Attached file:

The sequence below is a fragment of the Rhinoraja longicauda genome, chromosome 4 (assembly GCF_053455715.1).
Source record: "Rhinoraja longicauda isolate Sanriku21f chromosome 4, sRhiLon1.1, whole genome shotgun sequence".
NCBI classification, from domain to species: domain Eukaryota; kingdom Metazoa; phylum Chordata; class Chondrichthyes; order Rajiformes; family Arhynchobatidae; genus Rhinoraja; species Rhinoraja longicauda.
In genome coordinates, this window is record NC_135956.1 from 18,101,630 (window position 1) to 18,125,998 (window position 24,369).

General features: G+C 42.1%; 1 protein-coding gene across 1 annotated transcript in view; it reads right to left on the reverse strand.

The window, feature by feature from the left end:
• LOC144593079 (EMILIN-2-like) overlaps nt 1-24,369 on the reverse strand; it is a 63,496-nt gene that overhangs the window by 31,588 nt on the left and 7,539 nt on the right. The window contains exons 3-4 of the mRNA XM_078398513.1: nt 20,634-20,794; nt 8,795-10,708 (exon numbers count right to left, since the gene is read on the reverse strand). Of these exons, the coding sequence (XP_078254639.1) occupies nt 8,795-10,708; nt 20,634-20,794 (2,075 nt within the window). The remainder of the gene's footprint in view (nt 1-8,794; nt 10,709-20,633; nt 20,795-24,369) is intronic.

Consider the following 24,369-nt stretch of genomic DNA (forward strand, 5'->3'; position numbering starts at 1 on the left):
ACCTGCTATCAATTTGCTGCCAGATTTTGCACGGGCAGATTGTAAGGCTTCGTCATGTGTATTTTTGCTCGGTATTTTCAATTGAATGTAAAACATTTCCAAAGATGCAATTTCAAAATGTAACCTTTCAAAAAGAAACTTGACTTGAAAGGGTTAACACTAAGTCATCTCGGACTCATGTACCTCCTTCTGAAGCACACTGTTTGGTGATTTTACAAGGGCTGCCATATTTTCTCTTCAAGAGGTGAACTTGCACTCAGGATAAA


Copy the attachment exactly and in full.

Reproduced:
The sequence below is a fragment of the Rhinoraja longicauda genome, chromosome 4 (assembly GCF_053455715.1).
Source record: "Rhinoraja longicauda isolate Sanriku21f chromosome 4, sRhiLon1.1, whole genome shotgun sequence".
NCBI classification, from domain to species: domain Eukaryota; kingdom Metazoa; phylum Chordata; class Chondrichthyes; order Rajiformes; family Arhynchobatidae; genus Rhinoraja; species Rhinoraja longicauda.
In genome coordinates, this window is record NC_135956.1 from 18,101,630 (window position 1) to 18,125,998 (window position 24,369).

General features: G+C 42.1%; 1 protein-coding gene across 1 annotated transcript in view; it reads right to left on the reverse strand.

The window, feature by feature from the left end:
• LOC144593079 (EMILIN-2-like) overlaps nt 1-24,369 on the reverse strand; it is a 63,496-nt gene that overhangs the window by 31,588 nt on the left and 7,539 nt on the right. The window contains exons 3-4 of the mRNA XM_078398513.1: nt 20,634-20,794; nt 8,795-10,708 (exon numbers count right to left, since the gene is read on the reverse strand). Of these exons, the coding sequence (XP_078254639.1) occupies nt 8,795-10,708; nt 20,634-20,794 (2,075 nt within the window). The remainder of the gene's footprint in view (nt 1-8,794; nt 10,709-20,633; nt 20,795-24,369) is intronic.

Consider the following 24,369-nt stretch of genomic DNA (forward strand, 5'->3'; position numbering starts at 1 on the left):
ACCTGCTATCAATTTGCTGCCAGATTTTGCACGGGCAGATTGTAAGGCTTCGTCATGTGTATTTTTGCTCGGTATTTTCAATTGAATGTAAAACATTTCCAAAGATGCAATTTCAAAATGTAACCTTTCAAAAAGAAACTTGACTTGAAAGGGTTAACACTAAGTCATCTCGGACTCATGTACCTCCTTCTGAAGCACACTGTTTGGTGATTTTACAAGGGCTGCCATATTTTCTCTTCAAGAGGTGAACTTGCACTCAGGATAAA